updated 04:40 pm EST, Fri November 6, 2009
Metal-air ionic liquid could extend batteries
A new development by partly government-backed Fluidic Energy could potentially extend the battery life of notebooks, cars and other devices well beyond existing lithium-ion cells. Known as Metal-Air Ionic Liquid (MAIL), it would improve energy storage beyond relatively efficient zinc-air batteries by using an ionic liquid salt to conduct electricity that is much more stable and isn't prone to drying out either by accident or by eventual decay. The move would let battery makers use metals denser than zinc and therefore hold a much larger charge in a given volume.
The researchers estimate they can boost battery efficiency to between 900 and 1,600 watt-hours (Whr) in a pack with a mass of one kilogram (2.2 pounds), or about 11 times the energy of lithium-ion. Notebook batteries are significantly smaller, but would in many cases still last for significantly longer. If the improvements scale linearly, the 1.25-pound battery in a 17-inch MacBook Pro would still hold about 511Whr, or more than five times as much as the 95Whr battery of today.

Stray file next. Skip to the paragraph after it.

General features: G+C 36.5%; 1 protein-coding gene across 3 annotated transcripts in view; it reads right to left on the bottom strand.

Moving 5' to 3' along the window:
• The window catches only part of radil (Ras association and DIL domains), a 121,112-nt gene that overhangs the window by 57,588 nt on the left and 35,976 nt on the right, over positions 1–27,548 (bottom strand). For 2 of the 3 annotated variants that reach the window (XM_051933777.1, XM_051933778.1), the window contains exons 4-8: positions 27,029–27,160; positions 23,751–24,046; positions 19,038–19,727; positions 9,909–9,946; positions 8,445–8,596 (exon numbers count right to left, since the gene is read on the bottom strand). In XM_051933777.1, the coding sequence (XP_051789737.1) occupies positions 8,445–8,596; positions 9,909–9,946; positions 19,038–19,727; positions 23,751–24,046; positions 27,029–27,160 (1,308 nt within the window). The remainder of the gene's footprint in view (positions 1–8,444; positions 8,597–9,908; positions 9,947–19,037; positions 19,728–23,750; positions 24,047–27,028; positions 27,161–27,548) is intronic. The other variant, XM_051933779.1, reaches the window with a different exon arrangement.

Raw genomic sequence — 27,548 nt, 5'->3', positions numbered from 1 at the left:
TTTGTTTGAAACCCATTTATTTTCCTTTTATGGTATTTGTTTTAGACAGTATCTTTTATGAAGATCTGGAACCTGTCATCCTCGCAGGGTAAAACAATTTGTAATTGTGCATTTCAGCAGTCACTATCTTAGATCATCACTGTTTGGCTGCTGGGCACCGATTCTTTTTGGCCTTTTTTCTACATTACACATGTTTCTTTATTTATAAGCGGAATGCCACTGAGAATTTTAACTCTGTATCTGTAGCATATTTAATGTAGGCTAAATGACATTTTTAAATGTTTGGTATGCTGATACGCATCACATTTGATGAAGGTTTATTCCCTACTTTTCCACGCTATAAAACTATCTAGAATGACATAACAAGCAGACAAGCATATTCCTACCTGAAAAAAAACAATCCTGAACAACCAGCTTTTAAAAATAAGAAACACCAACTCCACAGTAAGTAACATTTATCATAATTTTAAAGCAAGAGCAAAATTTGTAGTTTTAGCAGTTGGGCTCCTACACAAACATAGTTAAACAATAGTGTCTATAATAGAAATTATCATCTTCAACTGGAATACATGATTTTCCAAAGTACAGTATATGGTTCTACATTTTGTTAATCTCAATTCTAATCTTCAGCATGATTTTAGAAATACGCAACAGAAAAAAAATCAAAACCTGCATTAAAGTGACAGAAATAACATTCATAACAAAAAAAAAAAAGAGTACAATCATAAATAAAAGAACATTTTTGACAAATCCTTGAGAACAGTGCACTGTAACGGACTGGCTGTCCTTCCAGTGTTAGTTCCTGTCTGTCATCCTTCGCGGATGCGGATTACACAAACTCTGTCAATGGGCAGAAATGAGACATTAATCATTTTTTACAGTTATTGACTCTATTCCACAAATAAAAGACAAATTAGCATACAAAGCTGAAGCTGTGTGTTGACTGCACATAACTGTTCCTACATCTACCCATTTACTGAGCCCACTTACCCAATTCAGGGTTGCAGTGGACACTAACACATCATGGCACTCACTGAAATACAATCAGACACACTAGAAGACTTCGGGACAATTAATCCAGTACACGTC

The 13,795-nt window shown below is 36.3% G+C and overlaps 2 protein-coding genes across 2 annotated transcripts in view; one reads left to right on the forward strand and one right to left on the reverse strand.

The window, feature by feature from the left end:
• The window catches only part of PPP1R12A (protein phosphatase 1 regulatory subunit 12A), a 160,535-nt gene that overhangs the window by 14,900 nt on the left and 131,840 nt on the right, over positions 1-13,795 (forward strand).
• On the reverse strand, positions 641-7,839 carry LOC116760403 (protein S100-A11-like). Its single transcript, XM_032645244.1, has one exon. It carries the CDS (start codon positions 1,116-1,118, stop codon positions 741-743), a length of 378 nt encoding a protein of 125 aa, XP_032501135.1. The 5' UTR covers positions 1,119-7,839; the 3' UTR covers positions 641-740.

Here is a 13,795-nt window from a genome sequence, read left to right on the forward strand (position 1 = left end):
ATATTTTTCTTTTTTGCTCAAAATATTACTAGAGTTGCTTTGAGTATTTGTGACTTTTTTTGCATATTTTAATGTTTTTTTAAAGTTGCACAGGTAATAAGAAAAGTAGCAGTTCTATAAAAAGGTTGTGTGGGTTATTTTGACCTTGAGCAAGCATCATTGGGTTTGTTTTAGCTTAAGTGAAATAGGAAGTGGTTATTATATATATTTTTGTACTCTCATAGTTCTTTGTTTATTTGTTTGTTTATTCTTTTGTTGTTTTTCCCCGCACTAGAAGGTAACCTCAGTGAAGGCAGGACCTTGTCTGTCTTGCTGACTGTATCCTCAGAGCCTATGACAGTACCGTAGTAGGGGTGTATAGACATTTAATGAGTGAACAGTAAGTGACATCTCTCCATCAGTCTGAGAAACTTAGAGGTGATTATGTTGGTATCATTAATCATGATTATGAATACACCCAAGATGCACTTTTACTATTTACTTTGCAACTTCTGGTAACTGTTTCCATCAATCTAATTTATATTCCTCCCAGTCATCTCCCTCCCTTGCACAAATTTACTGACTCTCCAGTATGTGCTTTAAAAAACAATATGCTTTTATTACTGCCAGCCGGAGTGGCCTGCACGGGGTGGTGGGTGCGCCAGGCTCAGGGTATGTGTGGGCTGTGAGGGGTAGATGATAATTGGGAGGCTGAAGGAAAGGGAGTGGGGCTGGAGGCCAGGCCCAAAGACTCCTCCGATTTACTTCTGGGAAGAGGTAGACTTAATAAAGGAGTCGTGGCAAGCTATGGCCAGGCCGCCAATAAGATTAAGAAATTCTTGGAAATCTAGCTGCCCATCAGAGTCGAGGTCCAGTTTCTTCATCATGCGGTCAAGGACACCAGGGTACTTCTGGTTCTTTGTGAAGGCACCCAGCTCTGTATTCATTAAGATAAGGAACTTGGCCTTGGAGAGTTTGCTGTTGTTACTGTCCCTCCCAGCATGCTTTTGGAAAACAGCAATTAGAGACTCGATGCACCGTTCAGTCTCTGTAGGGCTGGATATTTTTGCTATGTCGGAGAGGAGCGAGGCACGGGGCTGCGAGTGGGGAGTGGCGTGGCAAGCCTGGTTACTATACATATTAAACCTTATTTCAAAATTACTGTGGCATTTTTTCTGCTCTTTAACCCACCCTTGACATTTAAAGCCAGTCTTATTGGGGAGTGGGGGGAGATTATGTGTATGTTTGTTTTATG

Cars are a particular focus and the reason for the government funding, as they could extend the driving range of an all-electric car to between 400 and 500 miles and thus compete with some gasoline vehicles. A modern electric car like the Tesla Roadster officially lasts for just 244 miles using lithium-ion cells.
Challenges still remain, such as picking an ionic liquid that generates the intended properties but is still inexpensive enough to make sense versus existing technology. MAIL packs nonetheless have the potential to cost less than lithium-ion and would in many ways look and feel like their predecessors.
It's not clear how soon MAIL would reach the market, but the project unlike competing university projects is intended to reach shipping products first. [via jkOnTheRun]